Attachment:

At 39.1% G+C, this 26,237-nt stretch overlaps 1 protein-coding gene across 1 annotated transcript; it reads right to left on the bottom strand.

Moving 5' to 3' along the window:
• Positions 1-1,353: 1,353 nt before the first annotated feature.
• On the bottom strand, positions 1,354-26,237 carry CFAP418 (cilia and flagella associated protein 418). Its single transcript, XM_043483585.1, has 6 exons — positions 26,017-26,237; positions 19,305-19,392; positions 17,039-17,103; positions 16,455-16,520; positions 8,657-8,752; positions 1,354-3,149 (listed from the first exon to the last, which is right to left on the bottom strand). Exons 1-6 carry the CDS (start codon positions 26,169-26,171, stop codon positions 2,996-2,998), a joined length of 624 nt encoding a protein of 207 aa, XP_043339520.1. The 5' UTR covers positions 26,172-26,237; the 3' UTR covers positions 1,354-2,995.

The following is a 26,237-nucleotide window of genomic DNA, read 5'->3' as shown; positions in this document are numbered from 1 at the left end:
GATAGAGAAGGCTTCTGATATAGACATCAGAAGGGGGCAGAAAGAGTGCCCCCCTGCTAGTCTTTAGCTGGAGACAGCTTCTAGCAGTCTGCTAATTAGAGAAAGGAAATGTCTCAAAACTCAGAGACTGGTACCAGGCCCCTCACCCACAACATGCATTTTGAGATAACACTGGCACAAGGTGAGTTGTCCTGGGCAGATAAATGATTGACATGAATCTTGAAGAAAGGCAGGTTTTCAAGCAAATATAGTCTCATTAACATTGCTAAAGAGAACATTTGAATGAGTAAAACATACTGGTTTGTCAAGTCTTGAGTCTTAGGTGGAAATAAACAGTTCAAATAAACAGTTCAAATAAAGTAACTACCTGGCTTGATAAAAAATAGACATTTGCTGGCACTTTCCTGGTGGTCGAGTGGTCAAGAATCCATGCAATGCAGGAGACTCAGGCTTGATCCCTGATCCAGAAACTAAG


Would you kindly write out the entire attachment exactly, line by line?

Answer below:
At 39.1% G+C, this 26,237-nt stretch overlaps 1 protein-coding gene across 1 annotated transcript; it reads right to left on the bottom strand.

Moving 5' to 3' along the window:
• Positions 1-1,353: 1,353 nt before the first annotated feature.
• On the bottom strand, positions 1,354-26,237 carry CFAP418 (cilia and flagella associated protein 418). Its single transcript, XM_043483585.1, has 6 exons — positions 26,017-26,237; positions 19,305-19,392; positions 17,039-17,103; positions 16,455-16,520; positions 8,657-8,752; positions 1,354-3,149 (listed from the first exon to the last, which is right to left on the bottom strand). Exons 1-6 carry the CDS (start codon positions 26,169-26,171, stop codon positions 2,996-2,998), a joined length of 624 nt encoding a protein of 207 aa, XP_043339520.1. The 5' UTR covers positions 26,172-26,237; the 3' UTR covers positions 1,354-2,995.

The following is a 26,237-nucleotide window of genomic DNA, read 5'->3' as shown; positions in this document are numbered from 1 at the left end:
GATAGAGAAGGCTTCTGATATAGACATCAGAAGGGGGCAGAAAGAGTGCCCCCCTGCTAGTCTTTAGCTGGAGACAGCTTCTAGCAGTCTGCTAATTAGAGAAAGGAAATGTCTCAAAACTCAGAGACTGGTACCAGGCCCCTCACCCACAACATGCATTTTGAGATAACACTGGCACAAGGTGAGTTGTCCTGGGCAGATAAATGATTGACATGAATCTTGAAGAAAGGCAGGTTTTCAAGCAAATATAGTCTCATTAACATTGCTAAAGAGAACATTTGAATGAGTAAAACATACTGGTTTGTCAAGTCTTGAGTCTTAGGTGGAAATAAACAGTTCAAATAAACAGTTCAAATAAAGTAACTACCTGGCTTGATAAAAAATAGACATTTGCTGGCACTTTCCTGGTGGTCGAGTGGTCAAGAATCCATGCAATGCAGGAGACTCAGGCTTGATCCCTGATCCAGAAACTAAG